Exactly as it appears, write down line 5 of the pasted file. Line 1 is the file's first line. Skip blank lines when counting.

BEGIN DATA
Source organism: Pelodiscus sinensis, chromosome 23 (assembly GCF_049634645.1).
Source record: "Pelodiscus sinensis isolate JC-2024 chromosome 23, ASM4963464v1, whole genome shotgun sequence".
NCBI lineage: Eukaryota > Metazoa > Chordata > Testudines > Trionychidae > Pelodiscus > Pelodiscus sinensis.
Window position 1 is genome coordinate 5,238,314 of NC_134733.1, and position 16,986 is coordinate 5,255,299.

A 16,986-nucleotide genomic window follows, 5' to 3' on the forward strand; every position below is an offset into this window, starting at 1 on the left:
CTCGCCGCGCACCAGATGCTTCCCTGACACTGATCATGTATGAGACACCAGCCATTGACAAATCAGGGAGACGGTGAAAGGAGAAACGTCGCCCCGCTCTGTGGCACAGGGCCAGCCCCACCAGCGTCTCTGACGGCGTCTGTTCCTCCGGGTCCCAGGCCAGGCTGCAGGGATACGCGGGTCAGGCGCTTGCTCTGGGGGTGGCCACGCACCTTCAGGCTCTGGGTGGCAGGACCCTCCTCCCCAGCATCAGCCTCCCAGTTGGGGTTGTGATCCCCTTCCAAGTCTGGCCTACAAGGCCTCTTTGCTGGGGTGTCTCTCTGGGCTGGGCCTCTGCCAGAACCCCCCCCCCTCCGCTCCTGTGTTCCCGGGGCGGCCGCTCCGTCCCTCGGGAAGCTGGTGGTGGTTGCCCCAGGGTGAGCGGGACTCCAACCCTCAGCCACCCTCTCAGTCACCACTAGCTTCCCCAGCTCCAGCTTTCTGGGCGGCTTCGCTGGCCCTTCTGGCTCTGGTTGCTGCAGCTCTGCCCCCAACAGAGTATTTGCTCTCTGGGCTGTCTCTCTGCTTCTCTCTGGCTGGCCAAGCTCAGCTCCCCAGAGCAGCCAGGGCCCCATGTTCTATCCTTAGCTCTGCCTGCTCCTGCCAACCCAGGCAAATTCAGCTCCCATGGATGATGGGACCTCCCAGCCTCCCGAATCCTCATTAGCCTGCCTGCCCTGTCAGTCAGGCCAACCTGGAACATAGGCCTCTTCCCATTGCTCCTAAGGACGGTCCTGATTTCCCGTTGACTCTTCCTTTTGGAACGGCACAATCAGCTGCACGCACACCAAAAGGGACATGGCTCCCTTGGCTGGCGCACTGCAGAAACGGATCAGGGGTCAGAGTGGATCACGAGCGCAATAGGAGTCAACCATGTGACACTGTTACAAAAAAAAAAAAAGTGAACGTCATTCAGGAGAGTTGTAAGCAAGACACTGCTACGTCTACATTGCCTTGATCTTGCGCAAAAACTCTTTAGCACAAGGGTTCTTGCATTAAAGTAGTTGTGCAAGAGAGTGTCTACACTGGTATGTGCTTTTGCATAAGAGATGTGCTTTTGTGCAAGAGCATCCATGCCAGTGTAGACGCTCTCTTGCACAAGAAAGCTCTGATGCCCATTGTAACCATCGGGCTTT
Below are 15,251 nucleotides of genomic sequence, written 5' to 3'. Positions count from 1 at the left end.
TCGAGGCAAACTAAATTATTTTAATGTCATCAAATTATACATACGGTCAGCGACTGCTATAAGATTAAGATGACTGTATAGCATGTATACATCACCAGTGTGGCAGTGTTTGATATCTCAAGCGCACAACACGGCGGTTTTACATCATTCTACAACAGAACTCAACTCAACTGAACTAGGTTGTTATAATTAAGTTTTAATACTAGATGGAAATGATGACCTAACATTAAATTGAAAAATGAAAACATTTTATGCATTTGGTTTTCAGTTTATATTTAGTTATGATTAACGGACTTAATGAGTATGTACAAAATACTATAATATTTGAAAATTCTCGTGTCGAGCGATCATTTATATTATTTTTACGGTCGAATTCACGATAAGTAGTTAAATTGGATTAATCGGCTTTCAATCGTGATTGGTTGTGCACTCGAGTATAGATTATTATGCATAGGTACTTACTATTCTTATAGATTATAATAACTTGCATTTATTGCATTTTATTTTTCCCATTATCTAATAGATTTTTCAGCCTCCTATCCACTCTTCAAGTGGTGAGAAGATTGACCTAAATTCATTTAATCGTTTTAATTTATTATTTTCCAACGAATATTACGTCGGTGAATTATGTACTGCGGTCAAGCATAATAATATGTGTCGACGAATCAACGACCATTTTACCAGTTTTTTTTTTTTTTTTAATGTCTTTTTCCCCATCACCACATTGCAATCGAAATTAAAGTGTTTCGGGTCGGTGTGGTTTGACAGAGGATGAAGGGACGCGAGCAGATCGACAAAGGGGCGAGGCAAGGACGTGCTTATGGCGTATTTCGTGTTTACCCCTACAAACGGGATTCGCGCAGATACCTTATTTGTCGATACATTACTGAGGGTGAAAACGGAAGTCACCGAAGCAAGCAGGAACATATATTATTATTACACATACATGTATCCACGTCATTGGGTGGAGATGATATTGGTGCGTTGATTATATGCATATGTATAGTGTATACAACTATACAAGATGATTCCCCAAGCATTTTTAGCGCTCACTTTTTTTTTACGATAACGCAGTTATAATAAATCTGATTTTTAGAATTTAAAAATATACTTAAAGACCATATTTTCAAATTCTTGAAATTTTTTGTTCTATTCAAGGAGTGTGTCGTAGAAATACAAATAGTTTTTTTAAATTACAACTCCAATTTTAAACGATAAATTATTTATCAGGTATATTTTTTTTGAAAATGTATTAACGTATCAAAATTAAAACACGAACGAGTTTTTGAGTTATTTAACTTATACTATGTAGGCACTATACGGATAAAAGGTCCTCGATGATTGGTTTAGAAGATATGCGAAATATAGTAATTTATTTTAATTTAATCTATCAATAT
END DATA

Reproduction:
A 16,986-nucleotide genomic window follows, 5' to 3' on the forward strand; every position below is an offset into this window, starting at 1 on the left: